Potential job losses, say stakeholders

Both Baldauf and Kwiecinski argue that the proposed reforms, including the $15 minimum wage, would actually be a step backwards for the Ontario workforce, citing potential job losses, lower hours and mom-and-pop shops having to shut down.

Julie Kwiecinski

Julie Kwiecinski, a director at the Canadian Federation of Independent Business, says small businesses can't shoulder all of the changes the government is proposing and she thinks some of the reforms are a step backwards for Ontario workplaces. (Julie Kwiecinski)

"If you increase minimum wage, how many job losses will occur as a result because businesses can't afford to pay their employees that? Or how much will everyday product cost consumers because of the price increases that come with extended benefits?" asked Baldauf.

"Those are the kinds of questions the government needs to answer before moving forward with legislation."

Kwiecinski is also concerned that there is "nothing in this whole process that lends itself to job creation."

'Ontario needs to lead by example'

One small business owner acknowledges the changes will bring challenges but welcomes them — saying as the largest province in Canada, Ontario needs to lead by example.

"Toronto is becoming an expensive city to live in and people are having a hard time paying for their living expenses," said Ben Castanie, founder of Snakes & Lattes, a board-game cafe with two Toronto locations. "We need to guarantee a living wage for everyone."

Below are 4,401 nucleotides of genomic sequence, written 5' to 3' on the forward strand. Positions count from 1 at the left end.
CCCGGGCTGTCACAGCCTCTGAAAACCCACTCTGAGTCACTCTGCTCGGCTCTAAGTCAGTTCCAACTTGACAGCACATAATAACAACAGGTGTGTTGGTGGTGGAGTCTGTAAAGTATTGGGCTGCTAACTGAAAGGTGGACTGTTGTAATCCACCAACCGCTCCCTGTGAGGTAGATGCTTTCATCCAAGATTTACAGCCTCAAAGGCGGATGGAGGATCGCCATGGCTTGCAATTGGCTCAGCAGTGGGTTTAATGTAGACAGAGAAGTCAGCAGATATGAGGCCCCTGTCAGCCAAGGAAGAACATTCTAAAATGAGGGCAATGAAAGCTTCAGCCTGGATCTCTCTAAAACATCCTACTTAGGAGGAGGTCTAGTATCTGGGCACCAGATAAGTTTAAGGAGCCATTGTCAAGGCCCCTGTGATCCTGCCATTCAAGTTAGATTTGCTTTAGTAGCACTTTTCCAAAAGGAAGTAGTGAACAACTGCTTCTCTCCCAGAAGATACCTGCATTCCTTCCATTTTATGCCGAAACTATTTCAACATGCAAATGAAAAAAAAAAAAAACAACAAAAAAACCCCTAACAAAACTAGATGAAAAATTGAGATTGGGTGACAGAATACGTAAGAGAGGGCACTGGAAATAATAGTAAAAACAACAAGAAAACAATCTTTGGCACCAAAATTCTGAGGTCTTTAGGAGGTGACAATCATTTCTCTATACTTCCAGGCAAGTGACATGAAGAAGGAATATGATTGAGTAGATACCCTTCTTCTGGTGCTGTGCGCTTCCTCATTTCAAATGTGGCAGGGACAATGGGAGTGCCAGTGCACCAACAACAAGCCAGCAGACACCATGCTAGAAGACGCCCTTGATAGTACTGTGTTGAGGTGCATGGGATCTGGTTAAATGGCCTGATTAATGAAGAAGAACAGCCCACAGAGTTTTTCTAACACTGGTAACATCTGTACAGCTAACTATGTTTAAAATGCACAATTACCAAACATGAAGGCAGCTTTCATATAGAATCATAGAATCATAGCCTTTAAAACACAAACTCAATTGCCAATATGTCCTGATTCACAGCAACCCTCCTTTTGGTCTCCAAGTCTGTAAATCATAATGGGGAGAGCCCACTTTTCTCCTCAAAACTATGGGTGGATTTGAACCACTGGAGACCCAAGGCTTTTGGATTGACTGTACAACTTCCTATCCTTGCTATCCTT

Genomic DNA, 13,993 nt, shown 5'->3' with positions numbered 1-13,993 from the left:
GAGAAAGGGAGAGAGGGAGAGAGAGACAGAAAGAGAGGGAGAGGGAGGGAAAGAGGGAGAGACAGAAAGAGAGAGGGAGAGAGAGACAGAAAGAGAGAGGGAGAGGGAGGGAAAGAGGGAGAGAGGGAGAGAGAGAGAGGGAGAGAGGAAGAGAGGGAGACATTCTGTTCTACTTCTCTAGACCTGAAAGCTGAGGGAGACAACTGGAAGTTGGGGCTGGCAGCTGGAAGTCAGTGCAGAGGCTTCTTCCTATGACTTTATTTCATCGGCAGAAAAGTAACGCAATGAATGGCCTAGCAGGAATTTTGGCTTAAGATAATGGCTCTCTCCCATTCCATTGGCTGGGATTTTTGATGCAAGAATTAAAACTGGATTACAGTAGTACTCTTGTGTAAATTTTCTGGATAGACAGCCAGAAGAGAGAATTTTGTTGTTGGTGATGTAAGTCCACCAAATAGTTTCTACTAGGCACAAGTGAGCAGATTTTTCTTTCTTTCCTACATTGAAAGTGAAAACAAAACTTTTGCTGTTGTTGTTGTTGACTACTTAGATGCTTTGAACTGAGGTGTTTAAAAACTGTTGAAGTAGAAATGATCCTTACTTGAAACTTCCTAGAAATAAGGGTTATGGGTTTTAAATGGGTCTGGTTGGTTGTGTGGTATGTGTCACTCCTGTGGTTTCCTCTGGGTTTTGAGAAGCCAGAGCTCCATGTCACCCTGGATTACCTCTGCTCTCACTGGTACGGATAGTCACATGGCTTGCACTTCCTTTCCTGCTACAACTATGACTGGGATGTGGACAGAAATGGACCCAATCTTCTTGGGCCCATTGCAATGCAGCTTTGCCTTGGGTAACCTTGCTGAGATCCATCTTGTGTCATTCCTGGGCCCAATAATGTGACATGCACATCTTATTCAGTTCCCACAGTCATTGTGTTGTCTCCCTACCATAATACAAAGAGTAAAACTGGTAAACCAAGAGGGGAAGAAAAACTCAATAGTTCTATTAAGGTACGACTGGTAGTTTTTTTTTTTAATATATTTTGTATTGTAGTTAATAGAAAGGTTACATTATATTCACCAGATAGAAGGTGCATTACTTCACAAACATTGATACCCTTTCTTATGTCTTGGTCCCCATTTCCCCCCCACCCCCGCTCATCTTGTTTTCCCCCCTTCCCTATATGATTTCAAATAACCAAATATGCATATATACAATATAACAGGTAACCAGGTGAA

Snakes & Lattes

Snakes & Lattes is a board-game cafe with two locations in Toronto. Its founder says despite the additional cost, the changes to minimum wage and sick days are a step in the right direction. (Facebook/Snakes & Lattes)

He says increasing the minimum wage, vacation pay and adding sick days would cost his Annex location just under $15,000 more a month.

"This is a serious increase but we can plan for it," he said. "We are a local business that will benefit from Ontarians having more disposable income and all Torontonians having a better quality of life."

Changing Workplaces Review

The Changing Workplaces Review was conducted by two special advisers appointed by the government in February 2015: Michael Mitchell, a veteran labour and employment lawyer, and John Murray, a former Ontario Superior Court justice. 

Senior government officials who have seen Mitchell's and Murray's report tell CBC News it recommends eliminating some of the exemptions to Ontario's Employment Standards Act, which would give many more workers the right to such things as personal emergency leave and overtime pay.

The report will be made public after Victoria Day on May 22.

Officials said the government will announce the reforms it intends to make soon after the release, but it's not clear whether legislation would be introduced before June 1, when Queen's Park adjourns for the summer, or in September.  

How would these proposed changes affect you as an employee or employer? Email us.

With files from Mike Crawley